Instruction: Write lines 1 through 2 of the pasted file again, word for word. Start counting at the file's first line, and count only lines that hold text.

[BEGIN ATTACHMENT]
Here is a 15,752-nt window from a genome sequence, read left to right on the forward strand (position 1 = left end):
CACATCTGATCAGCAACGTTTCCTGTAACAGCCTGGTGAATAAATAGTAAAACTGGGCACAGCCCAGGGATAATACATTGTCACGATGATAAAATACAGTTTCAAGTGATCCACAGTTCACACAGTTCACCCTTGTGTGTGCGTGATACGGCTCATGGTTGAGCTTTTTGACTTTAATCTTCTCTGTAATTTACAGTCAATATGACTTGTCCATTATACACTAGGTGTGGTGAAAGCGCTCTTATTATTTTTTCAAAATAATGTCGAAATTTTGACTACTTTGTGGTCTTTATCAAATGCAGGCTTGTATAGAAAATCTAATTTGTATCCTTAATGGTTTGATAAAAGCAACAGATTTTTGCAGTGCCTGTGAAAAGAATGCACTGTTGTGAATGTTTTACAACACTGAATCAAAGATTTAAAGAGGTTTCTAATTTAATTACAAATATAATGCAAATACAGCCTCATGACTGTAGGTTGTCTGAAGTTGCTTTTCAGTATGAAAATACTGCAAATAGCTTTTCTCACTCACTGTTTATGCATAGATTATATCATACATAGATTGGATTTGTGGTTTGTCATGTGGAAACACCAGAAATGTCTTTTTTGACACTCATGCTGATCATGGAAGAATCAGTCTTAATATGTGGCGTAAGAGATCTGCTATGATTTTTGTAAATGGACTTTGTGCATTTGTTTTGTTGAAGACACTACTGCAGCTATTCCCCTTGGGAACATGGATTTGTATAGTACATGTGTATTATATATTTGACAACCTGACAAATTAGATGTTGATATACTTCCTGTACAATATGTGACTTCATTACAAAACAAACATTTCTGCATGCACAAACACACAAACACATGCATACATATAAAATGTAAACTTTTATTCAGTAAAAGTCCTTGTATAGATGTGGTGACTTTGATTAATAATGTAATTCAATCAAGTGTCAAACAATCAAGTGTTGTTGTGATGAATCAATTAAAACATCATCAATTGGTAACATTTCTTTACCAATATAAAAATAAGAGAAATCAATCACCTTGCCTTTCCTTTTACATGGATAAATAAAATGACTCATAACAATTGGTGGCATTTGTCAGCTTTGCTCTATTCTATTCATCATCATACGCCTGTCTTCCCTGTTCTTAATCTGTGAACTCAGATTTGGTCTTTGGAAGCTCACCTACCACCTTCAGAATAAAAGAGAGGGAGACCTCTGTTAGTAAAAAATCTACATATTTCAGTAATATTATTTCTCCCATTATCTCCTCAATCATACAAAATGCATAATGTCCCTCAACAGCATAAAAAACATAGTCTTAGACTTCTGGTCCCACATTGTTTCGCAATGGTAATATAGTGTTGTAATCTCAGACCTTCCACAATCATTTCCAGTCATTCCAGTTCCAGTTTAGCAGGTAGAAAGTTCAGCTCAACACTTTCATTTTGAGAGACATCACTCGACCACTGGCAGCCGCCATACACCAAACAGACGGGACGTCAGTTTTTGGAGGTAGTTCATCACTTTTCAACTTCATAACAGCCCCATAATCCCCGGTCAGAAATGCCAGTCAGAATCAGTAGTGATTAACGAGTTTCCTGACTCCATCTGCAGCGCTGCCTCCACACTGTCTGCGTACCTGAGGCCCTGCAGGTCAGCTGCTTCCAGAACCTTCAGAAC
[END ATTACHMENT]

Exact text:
Here is a 15,752-nt window from a genome sequence, read left to right on the forward strand (position 1 = left end):
CACATCTGATCAGCAACGTTTCCTGTAACAGCCTGGTGAATAAATAGTAAAACTGGGCACAGCCCAGGGATAATACATTGTCACGATGATAAAATACAGTTTCAAGTGATCCACAGTTCACACAGTTCACCCTTGTGTGTGCGTGATACGGCTCATGGTTGAGCTTTTTGACTTTAATCTTCTCTGTAATTTACAGTCAATATGACTTGTCCATTATACACTAGGTGTGGTGAAAGCGCTCTTATTATTTTTTCAAAATAATGTCGAAATTTTGACTACTTTGTGGTCTTTATCAAATGCAGGCTTGTATAGAAAATCTAATTTGTATCCTTAATGGTTTGATAAAAGCAACAGATTTTTGCAGTGCCTGTGAAAAGAATGCACTGTTGTGAATGTTTTACAACACTGAATCAAAGATTTAAAGAGGTTTCTAATTTAATTACAAATATAATGCAAATACAGCCTCATGACTGTAGGTTGTCTGAAGTTGCTTTTCAGTATGAAAATACTGCAAATAGCTTTTCTCACTCACTGTTTATGCATAGATTATATCATACATAGATTGGATTTGTGGTTTGTCATGTGGAAACACCAGAAATGTCTTTTTTGACACTCATGCTGATCATGGAAGAATCAGTCTTAATATGTGGCGTAAGAGATCTGCTATGATTTTTGTAAATGGACTTTGTGCATTTGTTTTGTTGAAGACACTACTGCAGCTATTCCCCTTGGGAACATGGATTTGTATAGTACATGTGTATTATATATTTGACAACCTGACAAATTAGATGTTGATATACTTCCTGTACAATATGTGACTTCATTACAAAACAAACATTTCTGCATGCACAAACACACAAACACATGCATACATATAAAATGTAAACTTTTATTCAGTAAAAGTCCTTGTATAGATGTGGTGACTTTGATTAATAATGTAATTCAATCAAGTGTCAAACAATCAAGTGTTGTTGTGATGAATCAATTAAAACATCATCAATTGGTAACATTTCTTTACCAATATAAAAATAAGAGAAATCAATCACCTTGCCTTTCCTTTTACATGGATAAATAAAATGACTCATAACAATTGGTGGCATTTGTCAGCTTTGCTCTATTCTATTCATCATCATACGCCTGTCTTCCCTGTTCTTAATCTGTGAACTCAGATTTGGTCTTTGGAAGCTCACCTACCACCTTCAGAATAAAAGAGAGGGAGACCTCTGTTAGTAAAAAATCTACATATTTCAGTAATATTATTTCTCCCATTATCTCCTCAATCATACAAAATGCATAATGTCCCTCAACAGCATAAAAAACATAGTCTTAGACTTCTGGTCCCACATTGTTTCGCAATGGTAATATAGTGTTGTAATCTCAGACCTTCCACAATCATTTCCAGTCATTCCAGTTCCAGTTTAGCAGGTAGAAAGTTCAGCTCAACACTTTCATTTTGAGAGACATCACTCGACCACTGGCAGCCGCCATACACCAAACAGACGGGACGTCAGTTTTTGGAGGTAGTTCATCACTTTTCAACTTCATAACAGCCCCATAATCCCCGGTCAGAAATGCCAGTCAGAATCAGTAGTGATTAACGAGTTTCCTGACTCCATCTGCAGCGCTGCCTCCACACTGTCTGCGTACCTGAGGCCCTGCAGGTCAGCTGCTTCCAGAACCTTCAGAAC